Text: John 1: 29-42
Come and See
There is a passage in the book of Amos where Amos writes, “You cows of Bashan…” On the surface it’s an insult. The reality is that within its context calling a woman a cow of Bashan would have been a compliment. In Amos, it is of course more of a backhanded compliment.
Using animals to describe people and their actions is something that happens quite often. If I were to say to someone, “You’re eating like a pig” you all know what I mean. Similarly, if I say you are ‘bull-headed’, a ‘scaredy cat’, a ‘silly old bat, a ‘chicken’, a ‘rat’, a ‘whale or a ‘worm’. In each of these instances we are using the name of an animal to convey a character trait about a person.
Most often when we use such language we are not speaking positively about the person in question. Nine times out of ten we are speaking negatively. It is interesting to note that in John’s gospel which we read this morning John the Baptist calls Jesus ‘the Lamb of God.’ He doesn’t do it just once, but twice in our gospel lesson.
The image of Jesus as the Lamb of God is one which is fairly dominant. However, it is only mentioned twice in all of scripture, in the two versus we read this morning. That’s it, no where else. No where else in scripture is the phrase ‘the lamb of God’ repeated.
Later in John’s gospel Jesus identifies himself as ‘the Good Shepherd’ and the ‘Bread of Life’. Nowhere does Jesus himself identify himself as the Lamb of God. It is John the Baptist who makes this identification while speaking to his disciples who would later become disciples of Jesus.
It is an interesting phrase. Jesus was to be the Messiah, but the messiah people were expecting was a warrior king. Here we have John identifying Jesus as anything but. When we think of the image of a lamb, we think of something that is meek. An expression we hear is ‘lambs to the slaughter’, summing up just how meek we think lambs are. Isaiah writes the ‘wolf will lie down with the lamb.’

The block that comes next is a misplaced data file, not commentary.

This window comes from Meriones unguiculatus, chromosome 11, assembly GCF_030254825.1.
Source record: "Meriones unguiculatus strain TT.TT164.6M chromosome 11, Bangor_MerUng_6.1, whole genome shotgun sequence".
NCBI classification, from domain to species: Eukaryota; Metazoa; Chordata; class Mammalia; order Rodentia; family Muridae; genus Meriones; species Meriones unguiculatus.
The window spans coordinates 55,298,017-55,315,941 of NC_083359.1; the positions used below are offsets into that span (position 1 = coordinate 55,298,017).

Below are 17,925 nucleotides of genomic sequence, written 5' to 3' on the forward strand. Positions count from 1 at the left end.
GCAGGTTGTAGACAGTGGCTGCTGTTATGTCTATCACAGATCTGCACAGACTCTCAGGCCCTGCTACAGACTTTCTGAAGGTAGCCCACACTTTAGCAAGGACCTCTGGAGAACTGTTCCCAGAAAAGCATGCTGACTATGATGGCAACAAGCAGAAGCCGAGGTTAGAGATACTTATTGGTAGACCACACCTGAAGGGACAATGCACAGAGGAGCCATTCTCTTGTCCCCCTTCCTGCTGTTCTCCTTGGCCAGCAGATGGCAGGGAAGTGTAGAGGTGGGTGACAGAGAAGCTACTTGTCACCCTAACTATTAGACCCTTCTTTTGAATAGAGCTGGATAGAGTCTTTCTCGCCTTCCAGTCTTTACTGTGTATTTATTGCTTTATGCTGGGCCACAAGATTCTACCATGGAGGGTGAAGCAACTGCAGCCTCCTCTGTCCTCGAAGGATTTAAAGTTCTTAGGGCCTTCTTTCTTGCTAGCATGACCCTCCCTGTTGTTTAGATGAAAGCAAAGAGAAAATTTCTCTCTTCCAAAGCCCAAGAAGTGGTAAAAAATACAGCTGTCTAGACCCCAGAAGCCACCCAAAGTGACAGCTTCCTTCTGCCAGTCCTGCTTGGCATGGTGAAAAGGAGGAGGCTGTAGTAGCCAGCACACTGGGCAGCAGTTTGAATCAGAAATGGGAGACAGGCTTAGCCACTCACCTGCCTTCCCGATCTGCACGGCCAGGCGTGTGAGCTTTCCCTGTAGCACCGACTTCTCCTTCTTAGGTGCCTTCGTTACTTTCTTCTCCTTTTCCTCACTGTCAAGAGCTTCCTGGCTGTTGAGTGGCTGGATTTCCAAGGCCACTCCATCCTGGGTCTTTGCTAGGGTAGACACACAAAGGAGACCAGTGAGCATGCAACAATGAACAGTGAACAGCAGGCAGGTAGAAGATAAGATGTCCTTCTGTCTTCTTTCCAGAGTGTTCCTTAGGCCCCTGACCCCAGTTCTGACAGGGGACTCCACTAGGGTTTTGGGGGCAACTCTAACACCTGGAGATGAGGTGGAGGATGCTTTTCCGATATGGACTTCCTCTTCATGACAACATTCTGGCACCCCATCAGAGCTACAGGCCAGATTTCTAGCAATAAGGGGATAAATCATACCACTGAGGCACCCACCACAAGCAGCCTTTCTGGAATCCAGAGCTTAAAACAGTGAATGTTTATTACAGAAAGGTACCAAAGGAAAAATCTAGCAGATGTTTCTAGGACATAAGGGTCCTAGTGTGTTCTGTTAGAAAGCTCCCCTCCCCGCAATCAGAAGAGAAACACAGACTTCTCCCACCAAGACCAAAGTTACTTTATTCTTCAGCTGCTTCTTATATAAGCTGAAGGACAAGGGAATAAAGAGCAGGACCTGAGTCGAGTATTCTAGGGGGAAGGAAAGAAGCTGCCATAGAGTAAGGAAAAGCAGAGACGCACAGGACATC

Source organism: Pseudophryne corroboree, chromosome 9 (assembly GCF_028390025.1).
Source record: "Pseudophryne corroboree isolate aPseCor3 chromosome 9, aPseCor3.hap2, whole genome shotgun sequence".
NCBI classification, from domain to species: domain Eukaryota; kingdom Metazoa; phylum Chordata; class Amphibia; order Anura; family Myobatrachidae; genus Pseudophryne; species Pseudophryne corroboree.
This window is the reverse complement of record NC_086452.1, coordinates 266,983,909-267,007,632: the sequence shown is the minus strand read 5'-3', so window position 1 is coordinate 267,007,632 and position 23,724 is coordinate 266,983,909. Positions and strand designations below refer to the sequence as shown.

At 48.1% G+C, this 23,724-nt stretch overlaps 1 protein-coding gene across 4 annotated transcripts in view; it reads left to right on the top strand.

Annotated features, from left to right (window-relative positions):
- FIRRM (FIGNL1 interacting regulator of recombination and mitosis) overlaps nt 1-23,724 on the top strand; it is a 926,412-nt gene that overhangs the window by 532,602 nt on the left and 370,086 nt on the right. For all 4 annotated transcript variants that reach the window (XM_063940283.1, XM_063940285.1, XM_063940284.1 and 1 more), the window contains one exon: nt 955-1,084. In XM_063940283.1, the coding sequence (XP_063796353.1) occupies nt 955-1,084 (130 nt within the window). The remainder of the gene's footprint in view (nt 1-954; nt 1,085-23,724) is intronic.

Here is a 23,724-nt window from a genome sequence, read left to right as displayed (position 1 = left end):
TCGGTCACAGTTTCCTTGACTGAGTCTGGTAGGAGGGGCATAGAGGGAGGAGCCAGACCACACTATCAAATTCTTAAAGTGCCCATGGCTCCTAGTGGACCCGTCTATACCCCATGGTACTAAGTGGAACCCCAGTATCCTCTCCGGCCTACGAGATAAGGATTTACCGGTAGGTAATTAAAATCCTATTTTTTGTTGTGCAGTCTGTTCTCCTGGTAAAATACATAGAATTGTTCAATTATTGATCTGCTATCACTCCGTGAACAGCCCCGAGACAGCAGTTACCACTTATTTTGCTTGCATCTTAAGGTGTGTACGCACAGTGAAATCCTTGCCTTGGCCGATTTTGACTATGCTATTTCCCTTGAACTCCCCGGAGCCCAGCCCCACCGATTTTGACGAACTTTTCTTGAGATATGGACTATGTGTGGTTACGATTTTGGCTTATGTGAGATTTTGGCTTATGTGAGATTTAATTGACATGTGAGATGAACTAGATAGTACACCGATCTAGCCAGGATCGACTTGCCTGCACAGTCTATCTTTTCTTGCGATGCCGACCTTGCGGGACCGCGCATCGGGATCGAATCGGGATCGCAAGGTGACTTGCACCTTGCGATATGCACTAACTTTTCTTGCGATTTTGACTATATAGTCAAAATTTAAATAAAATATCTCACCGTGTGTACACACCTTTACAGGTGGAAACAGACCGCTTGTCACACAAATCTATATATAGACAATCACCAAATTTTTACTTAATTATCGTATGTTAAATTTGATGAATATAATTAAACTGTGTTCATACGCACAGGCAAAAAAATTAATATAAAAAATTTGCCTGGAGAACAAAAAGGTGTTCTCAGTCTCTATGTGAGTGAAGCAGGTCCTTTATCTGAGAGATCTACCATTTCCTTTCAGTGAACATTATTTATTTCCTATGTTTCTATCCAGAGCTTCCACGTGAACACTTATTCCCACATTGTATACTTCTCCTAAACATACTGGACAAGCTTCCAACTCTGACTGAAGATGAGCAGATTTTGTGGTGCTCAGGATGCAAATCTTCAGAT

So just what is John the Baptist getting at when he says these words? What is John, whom scholars believe is the unnamed disciple in our passage, trying to tell us? One of the things we do know about lambs is that they were often used for sacrifice in the ancient world. When John says “here comes the Lamb of God who takes away the sin of the world” he is pointing to an event. An event which we know to be the cross, where through the death of Jesus we find God’s forgiveness, love and mercy.
Still it makes for an odd introduction. Both for us as readers today, ancient readers and perhaps for those first disciples. Here is the one who will be slaughtered, be careful if you hitch your wagon to him. Yet, we know the power that comes through the death of Jesus, but this first introduction by John is strange. Why would anyone follow this guy?
Perhaps if we consider some of the other things that are happening in our passage we can make more sense out of it. Think about the relationship between Jesus and John the Baptist. They are cousins, John is a little older maybe a couple of months and has established himself as an erratic and eccentric prophet out in the wilderness. He’s doing water baptisms, which aren’t very common in those days. He testifies that one is coming who will baptise with the Holy Spirit. So along comes Jesus, who John probably knew. However, until the Spirit descended like a dove on Jesus, John the Baptist didn’t realize his cousin was the Messiah.